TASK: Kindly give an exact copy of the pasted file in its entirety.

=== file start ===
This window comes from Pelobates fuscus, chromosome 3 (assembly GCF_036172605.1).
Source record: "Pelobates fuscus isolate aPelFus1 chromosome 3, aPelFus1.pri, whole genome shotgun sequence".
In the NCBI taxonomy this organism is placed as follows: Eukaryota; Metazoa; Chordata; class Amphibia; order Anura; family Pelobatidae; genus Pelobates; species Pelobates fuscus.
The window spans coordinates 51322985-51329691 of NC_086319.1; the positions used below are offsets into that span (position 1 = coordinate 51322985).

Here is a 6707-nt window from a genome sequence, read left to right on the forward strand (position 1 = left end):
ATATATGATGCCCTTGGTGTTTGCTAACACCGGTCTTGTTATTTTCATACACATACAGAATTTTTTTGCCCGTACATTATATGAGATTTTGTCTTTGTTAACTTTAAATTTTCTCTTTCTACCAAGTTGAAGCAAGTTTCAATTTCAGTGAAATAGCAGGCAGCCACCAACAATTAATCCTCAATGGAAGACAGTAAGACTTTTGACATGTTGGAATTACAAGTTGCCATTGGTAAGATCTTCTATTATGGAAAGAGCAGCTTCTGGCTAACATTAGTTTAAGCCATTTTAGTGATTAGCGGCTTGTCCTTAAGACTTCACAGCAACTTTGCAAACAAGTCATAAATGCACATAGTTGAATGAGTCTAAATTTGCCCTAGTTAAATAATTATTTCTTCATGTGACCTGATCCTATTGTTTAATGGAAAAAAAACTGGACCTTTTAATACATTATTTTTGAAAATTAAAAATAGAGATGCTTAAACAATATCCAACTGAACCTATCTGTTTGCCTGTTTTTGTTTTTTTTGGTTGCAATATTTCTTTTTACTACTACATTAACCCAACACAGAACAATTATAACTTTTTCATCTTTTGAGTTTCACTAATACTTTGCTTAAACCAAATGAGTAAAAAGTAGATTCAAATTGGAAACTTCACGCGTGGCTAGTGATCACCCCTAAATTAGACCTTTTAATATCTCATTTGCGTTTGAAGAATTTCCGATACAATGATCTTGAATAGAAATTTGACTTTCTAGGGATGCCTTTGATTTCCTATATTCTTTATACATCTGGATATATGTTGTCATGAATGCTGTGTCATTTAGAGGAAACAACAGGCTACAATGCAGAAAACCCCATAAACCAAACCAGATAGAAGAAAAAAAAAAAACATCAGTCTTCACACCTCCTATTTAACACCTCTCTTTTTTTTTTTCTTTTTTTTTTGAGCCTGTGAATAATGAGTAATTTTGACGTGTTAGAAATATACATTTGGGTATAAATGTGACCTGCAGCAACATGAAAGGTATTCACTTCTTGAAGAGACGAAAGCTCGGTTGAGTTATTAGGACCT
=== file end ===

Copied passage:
This window comes from Pelobates fuscus, chromosome 3 (assembly GCF_036172605.1).
Source record: "Pelobates fuscus isolate aPelFus1 chromosome 3, aPelFus1.pri, whole genome shotgun sequence".
In the NCBI taxonomy this organism is placed as follows: Eukaryota; Metazoa; Chordata; class Amphibia; order Anura; family Pelobatidae; genus Pelobates; species Pelobates fuscus.
The window spans coordinates 51322985-51329691 of NC_086319.1; the positions used below are offsets into that span (position 1 = coordinate 51322985).

Here is a 6707-nt window from a genome sequence, read left to right on the forward strand (position 1 = left end):
ATATATGATGCCCTTGGTGTTTGCTAACACCGGTCTTGTTATTTTCATACACATACAGAATTTTTTTGCCCGTACATTATATGAGATTTTGTCTTTGTTAACTTTAAATTTTCTCTTTCTACCAAGTTGAAGCAAGTTTCAATTTCAGTGAAATAGCAGGCAGCCACCAACAATTAATCCTCAATGGAAGACAGTAAGACTTTTGACATGTTGGAATTACAAGTTGCCATTGGTAAGATCTTCTATTATGGAAAGAGCAGCTTCTGGCTAACATTAGTTTAAGCCATTTTAGTGATTAGCGGCTTGTCCTTAAGACTTCACAGCAACTTTGCAAACAAGTCATAAATGCACATAGTTGAATGAGTCTAAATTTGCCCTAGTTAAATAATTATTTCTTCATGTGACCTGATCCTATTGTTTAATGGAAAAAAAACTGGACCTTTTAATACATTATTTTTGAAAATTAAAAATAGAGATGCTTAAACAATATCCAACTGAACCTATCTGTTTGCCTGTTTTTGTTTTTTTTGGTTGCAATATTTCTTTTTACTACTACATTAACCCAACACAGAACAATTATAACTTTTTCATCTTTTGAGTTTCACTAATACTTTGCTTAAACCAAATGAGTAAAAAGTAGATTCAAATTGGAAACTTCACGCGTGGCTAGTGATCACCCCTAAATTAGACCTTTTAATATCTCATTTGCGTTTGAAGAATTTCCGATACAATGATCTTGAATAGAAATTTGACTTTCTAGGGATGCCTTTGATTTCCTATATTCTTTATACATCTGGATATATGTTGTCATGAATGCTGTGTCATTTAGAGGAAACAACAGGCTACAATGCAGAAAACCCCATAAACCAAACCAGATAGAAGAAAAAAAAAAAACATCAGTCTTCACACCTCCTATTTAACACCTCTCTTTTTTTTTTTCTTTTTTTTTTGAGCCTGTGAATAATGAGTAATTTTGACGTGTTAGAAATATACATTTGGGTATAAATGTGACCTGCAGCAACATGAAAGGTATTCACTTCTTGAAGAGACGAAAGCTCGGTTGAGTTATTAGGACCT